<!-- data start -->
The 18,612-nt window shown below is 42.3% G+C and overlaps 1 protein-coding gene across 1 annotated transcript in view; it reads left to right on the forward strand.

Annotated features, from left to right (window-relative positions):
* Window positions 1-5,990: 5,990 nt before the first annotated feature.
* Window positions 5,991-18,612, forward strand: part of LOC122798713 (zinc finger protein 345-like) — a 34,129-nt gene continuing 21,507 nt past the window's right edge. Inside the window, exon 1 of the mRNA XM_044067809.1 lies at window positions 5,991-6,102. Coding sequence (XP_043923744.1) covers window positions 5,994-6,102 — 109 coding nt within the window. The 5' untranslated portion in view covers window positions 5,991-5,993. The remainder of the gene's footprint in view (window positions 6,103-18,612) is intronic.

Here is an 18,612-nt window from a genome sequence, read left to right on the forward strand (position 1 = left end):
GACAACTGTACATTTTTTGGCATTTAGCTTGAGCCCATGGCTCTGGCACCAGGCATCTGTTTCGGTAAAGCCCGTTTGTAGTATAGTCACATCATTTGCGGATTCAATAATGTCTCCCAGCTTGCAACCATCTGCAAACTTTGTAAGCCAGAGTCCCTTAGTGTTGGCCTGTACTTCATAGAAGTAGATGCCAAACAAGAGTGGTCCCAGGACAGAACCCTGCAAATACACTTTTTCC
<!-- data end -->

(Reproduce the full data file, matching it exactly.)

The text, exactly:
The 18,612-nt window shown below is 42.3% G+C and overlaps 1 protein-coding gene across 1 annotated transcript in view; it reads left to right on the forward strand.

Annotated features, from left to right (window-relative positions):
* Window positions 1-5,990: 5,990 nt before the first annotated feature.
* Window positions 5,991-18,612, forward strand: part of LOC122798713 (zinc finger protein 345-like) — a 34,129-nt gene continuing 21,507 nt past the window's right edge. Inside the window, exon 1 of the mRNA XM_044067809.1 lies at window positions 5,991-6,102. Coding sequence (XP_043923744.1) covers window positions 5,994-6,102 — 109 coding nt within the window. The 5' untranslated portion in view covers window positions 5,991-5,993. The remainder of the gene's footprint in view (window positions 6,103-18,612) is intronic.

Here is an 18,612-nt window from a genome sequence, read left to right on the forward strand (position 1 = left end):
GACAACTGTACATTTTTTGGCATTTAGCTTGAGCCCATGGCTCTGGCACCAGGCATCTGTTTCGGTAAAGCCCGTTTGTAGTATAGTCACATCATTTGCGGATTCAATAATGTCTCCCAGCTTGCAACCATCTGCAAACTTTGTAAGCCAGAGTCCCTTAGTGTTGGCCTGTACTTCATAGAAGTAGATGCCAAACAAGAGTGGTCCCAGGACAGAACCCTGCAAATACACTTTTTCC